By Michele Pitman, originally published in the December, 2021 issue of Equity & Access
In every extraordinary time, there have been challenges that make us wonder if we should try to carry on in a normal way, or if the change foisted upon us is a chance to reestablish priorities. We’re in that moment and student community service is one of those priorities. Without truly understanding an important element of service–which is the intentional documentation of a student’s transformation through personal reflections –student volunteering and service work seems an easy “let’s skip that” exercise.
It would be easy to walk away from it in difficult times like these, but to do so would diminish personal growth opportunities for students and leave gaping holes in college applications and job experiences. It also stresses an already taxed system of community service organizations. Here’s why.
Students Need to Make a Difference
Either pre- or post-pandemic, students always need to find ways to make a difference in other people’s lives, to “go the distance” in order to make things happen. Service programs let students feel that sense of urgency and experience the emotion, the ideas and energies expended while helping another organization or individual.
Employers today say that emotional intelligence is one of their most sought after, yet most difficult to measure attributes in candidates. Through service that is documented, verified and reflected upon, students build those capabilities.
Students Need Healing
Students have been essentially alone for a year now, or more. Social activities have been online and far from normal, and hybrid schooling hasn’t made things easier. Service programs were great before COVID, but as we get to the other side of it, they have become even more valuable. There is no better way for students to mend the strain and emotional fatigue of living in a COVID world than to actively get involved helping others. The need to help is innate and service to others is a tremendous COVID relief antidote. Guidance leaders know it. Boards of education will support student service work as the asset to the community it has become, and also as part of the healing process for healthy student growth.
Students Need to Learn Resilience
The usual places where students volunteer have been off limits or restricted during the pandemic. We discovered interesting shifts in what kind of service has been allowed in the past 18 months. Hospitals, convalescent homes, and local businesses weren’t available, so volunteering shifted to home. Students received credit for helping out in their family, for babysitting and tutoring younger siblings, for taking care of elderly family members, for being the home network tech support, for cooking meals, or for delivering groceries to neighbors who couldn’t leave the houses. In many ways, volunteering came closer to home this past year. It became a family and community survival skill and I think we are better for it. Chipping in to help someone you care about is powerful.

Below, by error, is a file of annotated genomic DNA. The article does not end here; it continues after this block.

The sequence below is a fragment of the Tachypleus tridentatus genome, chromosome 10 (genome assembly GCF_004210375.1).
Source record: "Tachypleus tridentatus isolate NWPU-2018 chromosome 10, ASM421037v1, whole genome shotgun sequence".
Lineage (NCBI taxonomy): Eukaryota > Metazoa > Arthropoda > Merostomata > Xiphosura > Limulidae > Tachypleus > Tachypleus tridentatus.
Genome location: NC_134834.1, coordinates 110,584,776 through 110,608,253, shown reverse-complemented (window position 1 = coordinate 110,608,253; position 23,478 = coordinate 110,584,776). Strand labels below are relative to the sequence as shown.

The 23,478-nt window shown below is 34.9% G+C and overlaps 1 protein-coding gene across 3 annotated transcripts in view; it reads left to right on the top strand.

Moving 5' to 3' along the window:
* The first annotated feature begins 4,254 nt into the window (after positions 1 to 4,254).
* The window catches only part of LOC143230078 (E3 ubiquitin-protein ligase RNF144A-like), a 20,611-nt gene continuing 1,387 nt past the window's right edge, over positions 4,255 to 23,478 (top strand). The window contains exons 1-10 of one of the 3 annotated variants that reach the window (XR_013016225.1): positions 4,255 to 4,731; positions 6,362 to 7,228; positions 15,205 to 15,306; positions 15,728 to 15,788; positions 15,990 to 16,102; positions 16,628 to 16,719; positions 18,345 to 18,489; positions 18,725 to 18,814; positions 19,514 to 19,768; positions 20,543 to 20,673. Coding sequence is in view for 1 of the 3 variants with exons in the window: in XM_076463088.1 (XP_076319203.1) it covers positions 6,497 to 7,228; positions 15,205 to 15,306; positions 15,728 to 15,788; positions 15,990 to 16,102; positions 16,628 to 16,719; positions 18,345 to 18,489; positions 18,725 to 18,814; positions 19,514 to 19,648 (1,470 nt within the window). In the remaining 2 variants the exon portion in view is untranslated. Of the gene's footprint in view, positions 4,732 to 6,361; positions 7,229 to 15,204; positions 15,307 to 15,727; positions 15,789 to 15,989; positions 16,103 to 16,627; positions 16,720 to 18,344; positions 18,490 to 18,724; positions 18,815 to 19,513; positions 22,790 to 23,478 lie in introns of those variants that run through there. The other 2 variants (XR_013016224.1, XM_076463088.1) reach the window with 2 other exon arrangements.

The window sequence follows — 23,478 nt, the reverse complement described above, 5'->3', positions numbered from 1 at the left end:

Students Need to Reflect
I, of course, am a champion for our system in helping schools organize, direct, and track student service activities. However, the most compelling and necessary component of community service, beyond validating that the service occurred, is the student’s reflections on the engagement. Reflections can be required, written down, and documented for a student’s service record. Through frequent reflection, students discover and share the meaning of their service work in a personal way, they connect to the work and internalize the significance of their experience. It’s not just a requirement or job to be done, but rather part of life’s journey. The importance of reflection is well beyond what is required for a service program, but I have been told many times that students find it unexpected, valuable, even “significant.” Reflections deepen the involvement, and they add to the productive and responsible citizen they will ultimately become.
I’m thrilled to see students coming back to classrooms, going to football games and getting involved in clubs. But perhaps I am more excited to see local organizations opening back up to volunteers, and schools allowing students to tutor in person to help their peers. And, while the struggles have been great, I believe our society has stepped into a new realm of empathetic enlightenment. Making sure our students stop to reflect on how they helped others is the gift we cannot lose and we’ll continue to give our schools the tools they need to make this happen.